(This post was submitted by Patrick Hankins, a rising 3L at Marquette University Law School and an intern at Quiles Law)
Instagram influencer, Belle Kirschner, better known as Belle Delphine, made recent headlines by selling “GamerGirl Bath Water” – jars that allegedly contain Delphine’s bathwater. Most recently, Delphine had her Instagram account, with its 4.5M followers, banned due to its NSFW content. Despite selling out of the product in three days, Delphine reportedly had unsatisfied customers, one of whom claimed that their jar did not contain Delphine’s used bath water. Allegedly a molecular biologist, the fan claimed to have used “an eDNA analysis through ddPDCR” to verify the existence of skin cells in the GamerGirl Bath Water only to conclude that the jar lacked any human DNA. As a result, the individual claimed that Delphine was liable for a class action lawsuit because she advertised the water as “bottled while [she’s] playing in the bath.” Though the allegation was later proven false, could Delphine’s unsatisfied customers rise up and sue her, as the supposed molecular biologist suggested, if the product sold was not the product advertised? This post discusses several of the legal issues involved in misrepresented sales as seen through the lens of the "GamerGirl Bath Water" allegations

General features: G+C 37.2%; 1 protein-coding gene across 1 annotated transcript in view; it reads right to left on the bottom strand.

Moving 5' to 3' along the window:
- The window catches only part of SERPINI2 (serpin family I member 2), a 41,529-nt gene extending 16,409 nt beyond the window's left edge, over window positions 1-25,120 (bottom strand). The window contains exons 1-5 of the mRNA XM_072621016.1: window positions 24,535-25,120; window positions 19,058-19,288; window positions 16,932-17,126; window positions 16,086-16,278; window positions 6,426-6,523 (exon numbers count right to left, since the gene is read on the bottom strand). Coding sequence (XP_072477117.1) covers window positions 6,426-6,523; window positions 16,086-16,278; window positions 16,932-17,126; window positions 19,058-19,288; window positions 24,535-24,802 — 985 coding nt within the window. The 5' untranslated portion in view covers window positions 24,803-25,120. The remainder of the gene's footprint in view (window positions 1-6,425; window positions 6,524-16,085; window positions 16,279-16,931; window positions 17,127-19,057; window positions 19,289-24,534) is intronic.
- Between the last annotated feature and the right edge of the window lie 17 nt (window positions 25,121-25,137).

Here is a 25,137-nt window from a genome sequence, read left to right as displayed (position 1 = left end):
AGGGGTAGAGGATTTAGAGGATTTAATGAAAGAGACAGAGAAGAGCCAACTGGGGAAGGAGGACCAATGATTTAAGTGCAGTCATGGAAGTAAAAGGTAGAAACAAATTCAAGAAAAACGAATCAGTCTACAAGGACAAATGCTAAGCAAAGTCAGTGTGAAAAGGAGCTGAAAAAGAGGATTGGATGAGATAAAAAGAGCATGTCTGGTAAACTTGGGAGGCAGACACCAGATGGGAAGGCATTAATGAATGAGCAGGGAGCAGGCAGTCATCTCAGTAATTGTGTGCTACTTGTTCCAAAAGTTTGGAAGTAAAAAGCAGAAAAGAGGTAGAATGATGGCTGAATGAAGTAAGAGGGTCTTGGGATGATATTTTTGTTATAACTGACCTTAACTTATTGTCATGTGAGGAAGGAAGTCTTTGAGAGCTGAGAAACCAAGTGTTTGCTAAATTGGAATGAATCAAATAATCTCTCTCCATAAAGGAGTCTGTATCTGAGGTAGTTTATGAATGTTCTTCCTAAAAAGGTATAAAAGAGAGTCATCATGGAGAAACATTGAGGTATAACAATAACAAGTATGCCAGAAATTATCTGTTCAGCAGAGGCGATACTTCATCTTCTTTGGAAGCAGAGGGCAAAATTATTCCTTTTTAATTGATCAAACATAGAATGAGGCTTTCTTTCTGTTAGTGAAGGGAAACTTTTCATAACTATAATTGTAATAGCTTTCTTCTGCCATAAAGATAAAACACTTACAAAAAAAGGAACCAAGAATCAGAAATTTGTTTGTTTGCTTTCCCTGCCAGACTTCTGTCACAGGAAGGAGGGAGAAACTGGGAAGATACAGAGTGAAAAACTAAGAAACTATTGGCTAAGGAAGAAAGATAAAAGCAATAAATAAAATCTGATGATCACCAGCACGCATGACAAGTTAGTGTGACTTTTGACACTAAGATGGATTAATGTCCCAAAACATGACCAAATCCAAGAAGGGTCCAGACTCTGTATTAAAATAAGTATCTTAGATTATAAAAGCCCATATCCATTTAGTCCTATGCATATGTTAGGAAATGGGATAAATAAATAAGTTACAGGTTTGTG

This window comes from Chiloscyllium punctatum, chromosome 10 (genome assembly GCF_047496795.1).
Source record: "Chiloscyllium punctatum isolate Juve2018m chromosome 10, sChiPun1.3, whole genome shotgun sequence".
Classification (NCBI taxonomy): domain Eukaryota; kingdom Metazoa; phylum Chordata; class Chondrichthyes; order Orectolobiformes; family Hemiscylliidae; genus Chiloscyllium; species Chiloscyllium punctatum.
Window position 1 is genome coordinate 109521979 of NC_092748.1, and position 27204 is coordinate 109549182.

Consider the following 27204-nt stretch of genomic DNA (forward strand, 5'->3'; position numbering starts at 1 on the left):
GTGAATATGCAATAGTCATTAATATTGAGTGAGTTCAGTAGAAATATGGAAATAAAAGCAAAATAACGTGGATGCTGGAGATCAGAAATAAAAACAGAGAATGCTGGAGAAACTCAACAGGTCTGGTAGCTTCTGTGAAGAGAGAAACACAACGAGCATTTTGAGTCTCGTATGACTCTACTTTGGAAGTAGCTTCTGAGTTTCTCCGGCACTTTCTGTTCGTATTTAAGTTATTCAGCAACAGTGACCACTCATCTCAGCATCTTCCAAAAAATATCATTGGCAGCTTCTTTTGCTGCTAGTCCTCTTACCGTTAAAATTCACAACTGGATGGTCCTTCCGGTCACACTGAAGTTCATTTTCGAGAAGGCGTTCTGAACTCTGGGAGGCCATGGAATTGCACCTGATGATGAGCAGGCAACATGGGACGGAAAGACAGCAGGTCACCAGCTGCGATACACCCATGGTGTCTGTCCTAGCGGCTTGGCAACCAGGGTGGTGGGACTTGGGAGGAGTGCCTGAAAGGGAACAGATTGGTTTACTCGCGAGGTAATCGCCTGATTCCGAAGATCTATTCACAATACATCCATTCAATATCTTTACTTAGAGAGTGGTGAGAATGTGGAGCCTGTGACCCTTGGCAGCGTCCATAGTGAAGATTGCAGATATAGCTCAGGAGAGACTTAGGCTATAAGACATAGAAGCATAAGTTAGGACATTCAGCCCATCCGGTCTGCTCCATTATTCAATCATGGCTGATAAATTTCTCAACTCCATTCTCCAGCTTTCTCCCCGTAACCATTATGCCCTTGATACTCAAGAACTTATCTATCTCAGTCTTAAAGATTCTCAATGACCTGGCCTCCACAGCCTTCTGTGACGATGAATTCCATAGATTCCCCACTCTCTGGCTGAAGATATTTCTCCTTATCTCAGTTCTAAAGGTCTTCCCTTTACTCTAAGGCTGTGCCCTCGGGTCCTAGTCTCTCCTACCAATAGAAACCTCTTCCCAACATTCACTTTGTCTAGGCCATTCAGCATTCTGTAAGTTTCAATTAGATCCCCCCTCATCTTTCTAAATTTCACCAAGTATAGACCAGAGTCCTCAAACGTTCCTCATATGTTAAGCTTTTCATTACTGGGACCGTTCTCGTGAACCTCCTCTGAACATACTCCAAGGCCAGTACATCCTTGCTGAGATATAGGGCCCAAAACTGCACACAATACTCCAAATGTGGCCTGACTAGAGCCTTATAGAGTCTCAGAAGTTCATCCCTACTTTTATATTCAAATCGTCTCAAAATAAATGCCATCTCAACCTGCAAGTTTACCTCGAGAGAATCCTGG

False advertising is the intent to promote the sale or increase consumption of services with a false or misleading statement in advertisement. False advertising claims can be based on either state or federal laws.
Virtually every state has laws that generally prohibit deceptive or unfair marketplace acts and practices. The extent of state law claims is generally limited to false advertisement that is significantly harmful to the public or is outrageously flagrant. Though false advertising laws can vary depending on state, a majority of states require a plaintiff to show they suffered injury, harm, or loss due to a deceptive, unfair, or illegal trade practice. As a result of this variation among states, several states have adopted the Uniform Deceptive Trade Practices Act as state law, especially to enable class action lawsuits.
Bait and Switch Advertising
A traditional “bait advertisement” is intended to entice customer to buy a product that an advertiser does not intend to sell in an attempt to switch the customer’s attention to another product. The reason that the bait and switch method is unlawful is because the advertiser is not making a bona fide effort to sell the advertised product. An advertisement is not a bona fide effort when indicated by three factors.
First, the advertisement creates a false impression about the product or otherwise misrepresents the product to sway a customer to a different product.